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                  • Barry says:

                    In this neck of the woods, its only the fundamentalists who believe in existance of Satan/the devil/evil supernatural entity. As far as i can ascertain, the major Christian traditions think of it, as they do with much of the Bible in terms of symbolism/analogy/metaphor/myth – in other words, not literal.

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                    • makagutu says:

                      As I mentioned to Ron, the difficulty here is not a lot of research is done onto people’s conception of god or even on other religious matters except during census. But from ordinary conversation, you gather that the belief in a real devil is really the norm

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                    • Barry says:

                      In this neck of the wood, there has been quite a lot of research into beliefs, by sociologists and other academics, and some churches have conducted surveys and more detailed research into what we believe.

                      Let’s face it, our 5 yearly census asks no questions on beliefs. All it does is ask about religious affiliation. A good example would be a survey by the Methodist church that found 40% of their membership did not believe in the existence of a deity, 90% did not believe that hell or Satan existed.

                      The last census tells us that only a third of the population consider themseves Christian and 60% claim they have no religion, yet research from Massey University reveals that among those who claim no religion, 40% believe in some form of vaguely defined “higher power”, energy, or “something” that is outside or beyond human understanding.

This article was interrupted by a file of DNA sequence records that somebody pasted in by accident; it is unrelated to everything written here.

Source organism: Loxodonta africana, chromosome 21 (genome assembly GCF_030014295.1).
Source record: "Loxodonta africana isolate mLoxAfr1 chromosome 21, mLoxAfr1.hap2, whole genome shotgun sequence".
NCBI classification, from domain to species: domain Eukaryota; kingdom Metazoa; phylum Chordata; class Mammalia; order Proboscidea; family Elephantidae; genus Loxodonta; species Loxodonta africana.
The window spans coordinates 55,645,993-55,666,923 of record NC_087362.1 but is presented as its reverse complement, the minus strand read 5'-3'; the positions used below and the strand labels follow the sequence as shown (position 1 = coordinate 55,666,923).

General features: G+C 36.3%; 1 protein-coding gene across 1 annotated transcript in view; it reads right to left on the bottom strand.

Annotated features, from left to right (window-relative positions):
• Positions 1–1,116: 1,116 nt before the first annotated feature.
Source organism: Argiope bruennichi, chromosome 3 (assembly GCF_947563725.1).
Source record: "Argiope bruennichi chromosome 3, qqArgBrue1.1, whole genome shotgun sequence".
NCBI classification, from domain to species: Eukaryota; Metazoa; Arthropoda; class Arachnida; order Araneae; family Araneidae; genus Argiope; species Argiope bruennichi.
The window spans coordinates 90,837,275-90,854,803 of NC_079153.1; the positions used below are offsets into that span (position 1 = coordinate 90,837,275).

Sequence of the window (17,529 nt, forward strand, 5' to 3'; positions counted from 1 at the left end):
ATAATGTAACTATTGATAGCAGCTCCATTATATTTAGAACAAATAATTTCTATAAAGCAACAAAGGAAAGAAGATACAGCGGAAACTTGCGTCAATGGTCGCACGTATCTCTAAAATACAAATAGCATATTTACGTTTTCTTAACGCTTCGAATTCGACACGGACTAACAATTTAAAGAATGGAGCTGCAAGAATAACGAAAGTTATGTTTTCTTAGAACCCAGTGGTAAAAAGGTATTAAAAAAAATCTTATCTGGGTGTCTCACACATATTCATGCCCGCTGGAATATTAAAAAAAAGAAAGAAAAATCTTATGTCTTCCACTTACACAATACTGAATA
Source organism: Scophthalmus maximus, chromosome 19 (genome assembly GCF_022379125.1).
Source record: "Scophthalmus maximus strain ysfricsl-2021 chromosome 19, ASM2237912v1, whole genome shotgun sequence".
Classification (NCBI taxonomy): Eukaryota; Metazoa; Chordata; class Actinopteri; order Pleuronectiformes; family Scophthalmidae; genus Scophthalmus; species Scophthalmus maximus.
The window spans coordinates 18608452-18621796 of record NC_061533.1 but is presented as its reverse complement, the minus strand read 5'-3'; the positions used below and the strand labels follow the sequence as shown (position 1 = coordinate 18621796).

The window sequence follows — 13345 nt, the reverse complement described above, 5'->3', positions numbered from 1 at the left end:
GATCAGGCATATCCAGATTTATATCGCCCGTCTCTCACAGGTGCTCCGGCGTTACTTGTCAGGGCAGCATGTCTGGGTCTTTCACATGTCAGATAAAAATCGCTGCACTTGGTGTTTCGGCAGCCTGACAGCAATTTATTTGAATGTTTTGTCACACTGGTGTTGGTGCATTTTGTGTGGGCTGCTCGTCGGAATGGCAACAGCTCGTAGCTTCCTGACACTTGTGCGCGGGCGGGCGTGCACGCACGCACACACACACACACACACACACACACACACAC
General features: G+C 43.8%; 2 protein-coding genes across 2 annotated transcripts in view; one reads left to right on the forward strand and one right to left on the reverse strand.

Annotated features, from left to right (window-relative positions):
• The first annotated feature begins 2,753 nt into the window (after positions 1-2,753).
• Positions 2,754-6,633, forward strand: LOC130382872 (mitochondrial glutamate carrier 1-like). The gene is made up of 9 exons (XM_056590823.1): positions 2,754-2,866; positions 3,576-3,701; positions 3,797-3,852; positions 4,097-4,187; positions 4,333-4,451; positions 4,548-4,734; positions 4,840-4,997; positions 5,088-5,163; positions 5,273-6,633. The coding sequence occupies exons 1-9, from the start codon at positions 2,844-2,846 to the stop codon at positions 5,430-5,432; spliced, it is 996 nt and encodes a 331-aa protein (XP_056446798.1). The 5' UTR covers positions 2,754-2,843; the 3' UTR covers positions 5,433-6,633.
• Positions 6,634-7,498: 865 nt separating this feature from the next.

Only half in NZ Christians belief in a Heaven, yet a third of all Kiwis believe that there is a place we go to in an afterlife, and another third believe that we don’t simply cease to exist after death. That puts me in a minority, yet I consider myself to be religious

                      It really is a melting pot here when it comes to religiosity, spirituality and secularism,and it is very difficult to know where one ends and another begins, which is why such questions as “do you believe in God? ” is most likely to be responded to with “what do you mean by ‘God’?”

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                    • makagutu says:

                      our 10 year census only asks about religious affiliation. I haven’t seen any reports or studies on religion by any church. Maybe i should try to look or ask my sociology friends if there are any such studies.

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                    • Barry says: